In an ever-increasing automated environment, control systems are everywhere in our daily lives. The air-conditioning in our homes, automatic doors, traffic lights and now nearly all the products we consume pass through some sort of control system. Control systems have three basic principles at the core, INPUT, PROCESS, OUTPUT. The scale, quantity and algorithms within these three basic components determines the complexity of the system. A automatic supermarket door having just a few levels of input, a simple process and just one or a couple of outputs, compared the the Mars Opportunity Rover having a complex array of input, process and output devices and millions of lines of code running complex machine learning algorithms.
Where a simple electrical lighting circuit with a switch to turn a light on is not classed as a control system because it only has passive components to allow the flow of electricity by the press of a switch by a human to join the electrically conductive contacts and lacks the process stage. However, if a sensor was added to the system so the light would only switch on if the area is dark then this would become a very basic control system with the photo-resistor (or other light sensor) becoming the process part of the system.
Control systems often follow a closed-loop process. From being switched on to being switched off closed-loop systems constantly loop through the same process - A: (INPUT) Take an input reading - B: (Process) Check if the reading is within set parameters - C: (Output) Actuate any output needed - and repeat from A. The diagram below is a basic illustration of this closed-loop control of a supermarket door.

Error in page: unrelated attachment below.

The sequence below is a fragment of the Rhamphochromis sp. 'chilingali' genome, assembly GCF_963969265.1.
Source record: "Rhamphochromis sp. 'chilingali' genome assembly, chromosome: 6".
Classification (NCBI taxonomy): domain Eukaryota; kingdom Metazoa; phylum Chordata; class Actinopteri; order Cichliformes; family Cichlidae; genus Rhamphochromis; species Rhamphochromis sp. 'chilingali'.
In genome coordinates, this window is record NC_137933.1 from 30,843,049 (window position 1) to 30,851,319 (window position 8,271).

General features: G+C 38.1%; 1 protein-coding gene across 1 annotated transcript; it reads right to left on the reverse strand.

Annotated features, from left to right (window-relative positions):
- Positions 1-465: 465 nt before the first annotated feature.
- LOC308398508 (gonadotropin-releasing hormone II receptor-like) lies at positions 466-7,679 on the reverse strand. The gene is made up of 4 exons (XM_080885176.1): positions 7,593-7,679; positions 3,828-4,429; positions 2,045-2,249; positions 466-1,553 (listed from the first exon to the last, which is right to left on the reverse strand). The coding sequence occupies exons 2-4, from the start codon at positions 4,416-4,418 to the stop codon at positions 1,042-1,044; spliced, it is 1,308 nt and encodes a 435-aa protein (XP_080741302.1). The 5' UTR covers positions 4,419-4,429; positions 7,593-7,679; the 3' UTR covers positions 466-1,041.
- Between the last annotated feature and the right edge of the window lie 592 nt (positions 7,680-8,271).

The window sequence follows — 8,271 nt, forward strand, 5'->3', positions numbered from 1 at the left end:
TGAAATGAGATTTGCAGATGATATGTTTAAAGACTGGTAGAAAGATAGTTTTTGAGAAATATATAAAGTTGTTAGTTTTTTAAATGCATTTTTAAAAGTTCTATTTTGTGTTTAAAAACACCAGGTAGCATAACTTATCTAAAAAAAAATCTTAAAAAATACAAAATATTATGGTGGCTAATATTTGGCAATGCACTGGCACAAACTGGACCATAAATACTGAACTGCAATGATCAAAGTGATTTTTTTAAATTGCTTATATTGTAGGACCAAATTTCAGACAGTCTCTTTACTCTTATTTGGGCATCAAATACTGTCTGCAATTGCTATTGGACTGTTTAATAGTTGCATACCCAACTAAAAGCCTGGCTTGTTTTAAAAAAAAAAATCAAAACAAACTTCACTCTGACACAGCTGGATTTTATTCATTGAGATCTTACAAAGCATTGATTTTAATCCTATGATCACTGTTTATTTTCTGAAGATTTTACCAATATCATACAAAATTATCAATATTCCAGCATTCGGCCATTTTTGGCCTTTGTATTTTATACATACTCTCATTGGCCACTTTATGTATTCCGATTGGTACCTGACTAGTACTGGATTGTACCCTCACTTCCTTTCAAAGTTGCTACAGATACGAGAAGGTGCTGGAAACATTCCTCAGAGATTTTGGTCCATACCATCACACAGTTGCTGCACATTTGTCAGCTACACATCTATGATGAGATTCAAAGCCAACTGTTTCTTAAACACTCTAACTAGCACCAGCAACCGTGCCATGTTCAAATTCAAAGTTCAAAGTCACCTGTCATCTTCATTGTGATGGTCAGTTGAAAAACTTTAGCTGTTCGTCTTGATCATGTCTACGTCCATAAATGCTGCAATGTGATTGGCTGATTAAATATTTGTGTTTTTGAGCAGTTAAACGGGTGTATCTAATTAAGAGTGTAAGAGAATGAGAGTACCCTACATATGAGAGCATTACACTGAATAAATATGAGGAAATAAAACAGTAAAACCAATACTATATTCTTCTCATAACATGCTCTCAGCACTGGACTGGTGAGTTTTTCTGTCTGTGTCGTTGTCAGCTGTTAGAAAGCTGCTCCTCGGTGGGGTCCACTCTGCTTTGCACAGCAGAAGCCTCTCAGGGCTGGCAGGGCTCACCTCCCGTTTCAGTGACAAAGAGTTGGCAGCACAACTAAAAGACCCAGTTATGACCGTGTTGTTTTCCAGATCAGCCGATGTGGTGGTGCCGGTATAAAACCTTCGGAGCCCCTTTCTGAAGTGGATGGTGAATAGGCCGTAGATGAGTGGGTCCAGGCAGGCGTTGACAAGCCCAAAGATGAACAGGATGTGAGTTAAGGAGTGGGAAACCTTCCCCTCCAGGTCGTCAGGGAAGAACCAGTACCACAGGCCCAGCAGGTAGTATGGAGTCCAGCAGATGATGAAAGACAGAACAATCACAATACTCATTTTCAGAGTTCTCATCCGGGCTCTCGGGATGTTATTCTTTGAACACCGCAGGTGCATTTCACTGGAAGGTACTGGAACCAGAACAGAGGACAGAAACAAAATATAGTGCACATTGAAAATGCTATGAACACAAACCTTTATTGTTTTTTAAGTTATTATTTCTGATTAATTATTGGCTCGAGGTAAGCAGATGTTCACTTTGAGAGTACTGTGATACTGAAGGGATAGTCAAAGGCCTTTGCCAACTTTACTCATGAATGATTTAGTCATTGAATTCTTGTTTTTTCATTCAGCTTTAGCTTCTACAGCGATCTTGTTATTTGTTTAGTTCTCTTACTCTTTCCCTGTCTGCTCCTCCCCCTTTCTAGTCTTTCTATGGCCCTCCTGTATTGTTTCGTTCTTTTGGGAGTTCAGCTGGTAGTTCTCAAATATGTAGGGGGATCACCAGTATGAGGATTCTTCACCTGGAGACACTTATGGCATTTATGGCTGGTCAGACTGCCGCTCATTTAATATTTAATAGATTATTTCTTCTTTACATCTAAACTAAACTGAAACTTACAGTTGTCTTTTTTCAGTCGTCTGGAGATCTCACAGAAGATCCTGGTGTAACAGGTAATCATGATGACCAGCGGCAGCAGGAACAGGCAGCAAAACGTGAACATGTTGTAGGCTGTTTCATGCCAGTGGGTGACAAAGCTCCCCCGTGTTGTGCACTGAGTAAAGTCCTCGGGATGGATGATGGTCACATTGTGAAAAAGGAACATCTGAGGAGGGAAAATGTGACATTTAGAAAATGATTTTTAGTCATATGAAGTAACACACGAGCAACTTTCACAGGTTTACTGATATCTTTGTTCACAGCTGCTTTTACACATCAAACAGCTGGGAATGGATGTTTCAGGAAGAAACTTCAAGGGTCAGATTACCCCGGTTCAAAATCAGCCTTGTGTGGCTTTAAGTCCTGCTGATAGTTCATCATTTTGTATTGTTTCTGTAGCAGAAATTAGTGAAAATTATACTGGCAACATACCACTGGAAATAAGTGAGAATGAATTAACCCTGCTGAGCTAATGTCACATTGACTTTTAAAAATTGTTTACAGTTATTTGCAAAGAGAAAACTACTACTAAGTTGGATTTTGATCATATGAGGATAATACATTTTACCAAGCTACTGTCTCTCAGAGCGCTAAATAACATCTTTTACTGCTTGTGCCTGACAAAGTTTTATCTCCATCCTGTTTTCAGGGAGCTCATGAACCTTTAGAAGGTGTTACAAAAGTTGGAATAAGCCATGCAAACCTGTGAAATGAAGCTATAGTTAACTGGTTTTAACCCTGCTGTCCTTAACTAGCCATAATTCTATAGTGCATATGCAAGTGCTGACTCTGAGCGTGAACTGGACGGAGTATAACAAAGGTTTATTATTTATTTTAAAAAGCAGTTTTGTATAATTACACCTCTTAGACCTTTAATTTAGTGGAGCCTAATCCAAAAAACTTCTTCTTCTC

Basic pedestrian crossing system work by the following process control steps
STEP 1: The user presses the button to cross STEP 2: The system delays the changing of the lights (Approximately 30 seconds depending on the system) STEP 3: The lights change to RED for the cars and GREEN for the pedestrians to cross STEP 4: The lights hold this state for a pre-determined length of time STEP 5:The system goes back to idle mode and waits for the user to press the button (back to step 1)
However these systems are not very smart. Smarter pedestrian crossing systems have sensors and algorithms to allow for some of the following smarter decision making.
✓ If a pedestrian presses the button and there are not cars coming then the lights will change immediately ✓ If it is a busy school crossing time then, the lights will change quickly after the button is pressed even if there are cars coming ✓ If a pedestrian presses the button and there are cars very close to the lights but no cars in the distance approaching the lights, then the system allows for the first cars to pass before changing.
The system will monitor the person crossing or group size, for example if an elderly person is crossing slowly then the lights will give way to the pedestrian for longer.
This section looks at some real-world examples of control systems. You should be able to see that they all work from the same basic principles and these principles could be applied to answering an examination style question for any given situation.